by Jan Woolf
CAMHS (Children and Adolescent Mental Health Services), Islington, July 2016
Marjorie glances in her consulting room mirror. A strong face looks back, handsome rather than pretty, a face ready for compassion: for active listening, eyes softening for the right kind of contact with her first clients in her new job. She’d met Faye the mother and Poppy the daughter separately of course, as protocol required. But now for the pair of them, together. She’s nervous.
There’s a knock at the door, and Marjorie sits, smoothing her skirt with her hands.
‘Come in,’ she says.
A leggy girl stalks in, her mother just behind her. Sitting in adjacent chairs, they cross their legs simultaneously, opposite Marjorie.
‘So,’ says Marjorie, I understand that you, Poppy…’
‘Voted remain, yeah,’ snaps Poppy, folding her arms to disturb the embarrassing bodily symmetry with her mother.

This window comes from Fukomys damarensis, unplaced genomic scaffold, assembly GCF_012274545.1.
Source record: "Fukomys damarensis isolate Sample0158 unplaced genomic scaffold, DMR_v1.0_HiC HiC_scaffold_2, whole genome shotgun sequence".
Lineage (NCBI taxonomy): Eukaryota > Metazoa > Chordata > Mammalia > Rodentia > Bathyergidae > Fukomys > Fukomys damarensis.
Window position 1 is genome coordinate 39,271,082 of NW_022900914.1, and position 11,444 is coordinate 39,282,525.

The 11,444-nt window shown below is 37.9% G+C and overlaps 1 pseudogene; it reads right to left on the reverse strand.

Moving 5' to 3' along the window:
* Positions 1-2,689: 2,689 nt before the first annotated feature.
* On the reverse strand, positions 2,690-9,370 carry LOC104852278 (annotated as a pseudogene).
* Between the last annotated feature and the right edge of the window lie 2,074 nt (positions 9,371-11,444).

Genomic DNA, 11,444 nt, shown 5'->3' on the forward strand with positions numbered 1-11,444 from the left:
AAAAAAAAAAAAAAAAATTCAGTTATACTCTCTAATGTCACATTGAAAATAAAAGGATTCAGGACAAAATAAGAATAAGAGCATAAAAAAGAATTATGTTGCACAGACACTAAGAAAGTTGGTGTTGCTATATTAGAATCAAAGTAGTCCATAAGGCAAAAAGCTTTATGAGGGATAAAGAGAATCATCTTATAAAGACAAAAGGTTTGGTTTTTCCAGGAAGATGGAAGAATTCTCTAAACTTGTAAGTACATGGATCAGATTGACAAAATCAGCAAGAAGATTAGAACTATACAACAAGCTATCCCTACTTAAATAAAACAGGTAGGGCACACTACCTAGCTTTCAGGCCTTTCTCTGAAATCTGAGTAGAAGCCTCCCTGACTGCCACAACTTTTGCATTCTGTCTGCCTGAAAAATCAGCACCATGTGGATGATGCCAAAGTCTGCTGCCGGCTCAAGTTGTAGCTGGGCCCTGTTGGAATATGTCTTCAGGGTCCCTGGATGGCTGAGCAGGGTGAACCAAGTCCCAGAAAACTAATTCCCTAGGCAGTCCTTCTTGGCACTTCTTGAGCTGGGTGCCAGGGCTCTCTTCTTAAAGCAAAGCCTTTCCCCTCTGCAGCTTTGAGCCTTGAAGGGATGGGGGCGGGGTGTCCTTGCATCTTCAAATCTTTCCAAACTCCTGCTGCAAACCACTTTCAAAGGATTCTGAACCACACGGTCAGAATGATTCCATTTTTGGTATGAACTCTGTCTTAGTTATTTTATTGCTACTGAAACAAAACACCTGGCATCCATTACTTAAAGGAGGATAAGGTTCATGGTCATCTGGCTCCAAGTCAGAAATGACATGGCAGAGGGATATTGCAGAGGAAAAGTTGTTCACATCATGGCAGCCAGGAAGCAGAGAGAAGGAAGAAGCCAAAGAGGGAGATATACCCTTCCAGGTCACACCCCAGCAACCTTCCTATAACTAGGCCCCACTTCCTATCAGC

‘OK,’ says Marjorie, then, turning to the whey faced mother, ‘and you, Faye…’
But Poppy interrupts, ‘she’s Leave innit. Fucked with my future she has.’
The mother’s eyes melt, ready for tears, but manages to say, ‘It’s the ultimate neo-liberal capitalist project, forcing people to leave their homes to take their chance in places where they can be exploited. Hard wired into the financialisation of course is austerity, and look what they did to…’ But Poppy’s wail drowns out Faye’s intended ‘Greece.’
Well attached, notes Marjorie, leaning forward into a space crackling with hostility. The girl feels in a safe enough space to rock the boat this early in the session, she thinks. ‘So you both need some mutual accommodation’ she says gently, ‘some coming together of understanding during this time of national unsettlement.’ She’d remembered her training; reflect back briefly and early, the shared difficulty.
‘Look,’ says the mother, ‘you will appreciate this one day. I actually voted FOR your future Poppy.’